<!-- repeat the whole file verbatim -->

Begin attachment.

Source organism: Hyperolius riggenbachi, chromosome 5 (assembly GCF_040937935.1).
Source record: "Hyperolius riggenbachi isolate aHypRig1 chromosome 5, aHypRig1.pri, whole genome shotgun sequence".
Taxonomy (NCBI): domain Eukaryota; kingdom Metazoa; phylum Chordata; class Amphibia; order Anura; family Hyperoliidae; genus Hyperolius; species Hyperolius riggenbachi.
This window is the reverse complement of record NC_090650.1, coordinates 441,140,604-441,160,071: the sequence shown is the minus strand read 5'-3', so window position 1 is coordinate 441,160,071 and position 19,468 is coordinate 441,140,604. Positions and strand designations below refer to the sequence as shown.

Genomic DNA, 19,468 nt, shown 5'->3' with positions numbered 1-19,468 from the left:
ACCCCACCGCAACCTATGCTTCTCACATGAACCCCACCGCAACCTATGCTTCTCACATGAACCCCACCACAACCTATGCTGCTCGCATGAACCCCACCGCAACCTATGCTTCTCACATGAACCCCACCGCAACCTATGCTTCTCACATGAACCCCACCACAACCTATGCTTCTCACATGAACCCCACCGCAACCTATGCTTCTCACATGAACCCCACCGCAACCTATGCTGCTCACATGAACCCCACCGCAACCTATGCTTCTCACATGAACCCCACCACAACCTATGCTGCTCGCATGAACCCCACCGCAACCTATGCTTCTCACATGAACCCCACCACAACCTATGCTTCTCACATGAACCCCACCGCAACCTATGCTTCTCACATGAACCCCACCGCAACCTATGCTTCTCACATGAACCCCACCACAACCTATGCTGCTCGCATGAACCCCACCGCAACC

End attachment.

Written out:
Source organism: Hyperolius riggenbachi, chromosome 5 (assembly GCF_040937935.1).
Source record: "Hyperolius riggenbachi isolate aHypRig1 chromosome 5, aHypRig1.pri, whole genome shotgun sequence".
Taxonomy (NCBI): domain Eukaryota; kingdom Metazoa; phylum Chordata; class Amphibia; order Anura; family Hyperoliidae; genus Hyperolius; species Hyperolius riggenbachi.
This window is the reverse complement of record NC_090650.1, coordinates 441,140,604-441,160,071: the sequence shown is the minus strand read 5'-3', so window position 1 is coordinate 441,160,071 and position 19,468 is coordinate 441,140,604. Positions and strand designations below refer to the sequence as shown.

Genomic DNA, 19,468 nt, shown 5'->3' with positions numbered 1-19,468 from the left:
ACCCCACCGCAACCTATGCTTCTCACATGAACCCCACCGCAACCTATGCTTCTCACATGAACCCCACCACAACCTATGCTGCTCGCATGAACCCCACCGCAACCTATGCTTCTCACATGAACCCCACCGCAACCTATGCTTCTCACATGAACCCCACCACAACCTATGCTTCTCACATGAACCCCACCGCAACCTATGCTTCTCACATGAACCCCACCGCAACCTATGCTGCTCACATGAACCCCACCGCAACCTATGCTTCTCACATGAACCCCACCACAACCTATGCTGCTCGCATGAACCCCACCGCAACCTATGCTTCTCACATGAACCCCACCACAACCTATGCTTCTCACATGAACCCCACCGCAACCTATGCTTCTCACATGAACCCCACCGCAACCTATGCTTCTCACATGAACCCCACCACAACCTATGCTGCTCGCATGAACCCCACCGCAACC